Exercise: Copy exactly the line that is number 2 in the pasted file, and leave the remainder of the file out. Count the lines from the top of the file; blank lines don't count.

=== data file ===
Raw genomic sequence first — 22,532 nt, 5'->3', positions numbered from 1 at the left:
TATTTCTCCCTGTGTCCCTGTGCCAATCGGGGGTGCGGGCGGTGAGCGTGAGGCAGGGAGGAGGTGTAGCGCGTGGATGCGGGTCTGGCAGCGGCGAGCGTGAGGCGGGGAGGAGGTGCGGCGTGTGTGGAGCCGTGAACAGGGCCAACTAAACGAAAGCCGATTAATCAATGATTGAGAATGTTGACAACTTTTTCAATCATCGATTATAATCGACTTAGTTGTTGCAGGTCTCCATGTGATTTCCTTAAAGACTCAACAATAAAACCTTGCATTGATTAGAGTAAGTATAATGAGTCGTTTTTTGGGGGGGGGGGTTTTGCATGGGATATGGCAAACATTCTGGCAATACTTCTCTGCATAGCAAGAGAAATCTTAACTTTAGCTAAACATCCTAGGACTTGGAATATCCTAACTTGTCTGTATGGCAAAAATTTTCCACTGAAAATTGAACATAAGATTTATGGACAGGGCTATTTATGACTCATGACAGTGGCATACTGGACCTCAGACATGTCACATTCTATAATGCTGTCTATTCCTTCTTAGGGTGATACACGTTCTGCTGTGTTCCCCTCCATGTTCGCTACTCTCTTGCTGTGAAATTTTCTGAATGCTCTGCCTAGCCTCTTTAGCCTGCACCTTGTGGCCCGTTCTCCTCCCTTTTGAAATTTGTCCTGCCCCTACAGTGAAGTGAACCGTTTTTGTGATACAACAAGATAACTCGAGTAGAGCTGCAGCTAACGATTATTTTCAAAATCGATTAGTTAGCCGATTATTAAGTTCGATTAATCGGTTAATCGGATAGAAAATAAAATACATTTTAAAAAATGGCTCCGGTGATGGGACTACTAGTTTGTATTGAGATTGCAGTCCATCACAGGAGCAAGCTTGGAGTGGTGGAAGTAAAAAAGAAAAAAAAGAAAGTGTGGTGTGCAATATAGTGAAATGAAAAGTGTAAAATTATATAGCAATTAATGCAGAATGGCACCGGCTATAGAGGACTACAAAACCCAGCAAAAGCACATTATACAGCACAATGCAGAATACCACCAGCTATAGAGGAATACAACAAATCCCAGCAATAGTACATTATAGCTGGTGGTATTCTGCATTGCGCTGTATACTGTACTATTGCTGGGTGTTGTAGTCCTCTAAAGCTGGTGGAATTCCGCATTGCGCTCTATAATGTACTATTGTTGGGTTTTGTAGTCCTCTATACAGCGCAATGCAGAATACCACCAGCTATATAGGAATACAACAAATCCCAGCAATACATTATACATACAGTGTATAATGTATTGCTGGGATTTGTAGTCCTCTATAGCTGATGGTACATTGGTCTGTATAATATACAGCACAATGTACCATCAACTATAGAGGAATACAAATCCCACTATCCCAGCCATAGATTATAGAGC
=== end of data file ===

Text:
TATTTCTCCCTGTGTCCCTGTGCCAATCGGGGGTGCGGGCGGTGAGCGTGAGGCAGGGAGGAGGTGTAGCGCGTGGATGCGGGTCTGGCAGCGGCGAGCGTGAGGCGGGGAGGAGGTGCGGCGTGTGTGGAGCCGTGAACAGGGCCAACTAAACGAAAGCCGATTAATCAATGATTGAGAATGTTGACAACTTTTTCAATCATCGATTATAATCGACTTAGTTGTTGCAGGTCTCCATGTGATTTCCTTAAAGACTCAACAATAAAACCTTGCATTGATTAGAGTAAGTATAATGAGTCGTTTTTTGGGGGGGGGGGTTTTGCATGGGATATGGCAAACATTCTGGCAATACTTCTCTGCATAGCAAGAGAAATCTTAACTTTAGCTAAACATCCTAGGACTTGGAATATCCTAACTTGTCTGTATGGCAAAAATTTTCCACTGAAAATTGAACATAAGATTTATGGACAGGGCTATTTATGACTCATGACAGTGGCATACTGGACCTCAGACATGTCACATTCTATAATGCTGTCTATTCCTTCTTAGGGTGATACACGTTCTGCTGTGTTCCCCTCCATGTTCGCTACTCTCTTGCTGTGAAATTTTCTGAATGCTCTGCCTAGCCTCTTTAGCCTGCACCTTGTGGCCCGTTCTCCTCCCTTTTGAAATTTGTCCTGCCCCTACAGTGAAGTGAACCGTTTTTGTGATACAACAAGATAACTCGAGTAGAGCTGCAGCTAACGATTATTTTCAAAATCGATTAGTTAGCCGATTATTAAGTTCGATTAATCGGTTAATCGGATAGAAAATAAAATACATTTTAAAAAATGGCTCCGGTGATGGGACTACTAGTTTGTATTGAGATTGCAGTCCATCACAGGAGCAAGCTTGGAGTGGTGGAAGTAAAAAAGAAAAAAAAGAAAGTGTGGTGTGCAATATAGTGAAATGAAAAGTGTAAAATTATATAGCAATTAATGCAGAATGGCACCGGCTATAGAGGACTACAAAACCCAGCAAAAGCACATTATACAGCACAATGCAGAATACCACCAGCTATAGAGGAATACAACAAATCCCAGCAATAGTACATTATAGCTGGTGGTATTCTGCATTGCGCTGTATACTGTACTATTGCTGGGTGTTGTAGTCCTCTAAAGCTGGTGGAATTCCGCATTGCGCTCTATAATGTACTATTGTTGGGTTTTGTAGTCCTCTATACAGCGCAATGCAGAATACCACCAGCTATATAGGAATACAACAAATCCCAGCAATACATTATACATACAGTGTATAATGTATTGCTGGGATTTGTAGTCCTCTATAGCTGATGGTACATTGGTCTGTATAATATACAGCACAATGTACCATCAACTATAGAGGAATACAAATCCCACTATCCCAGCCATAGATTATAGAGC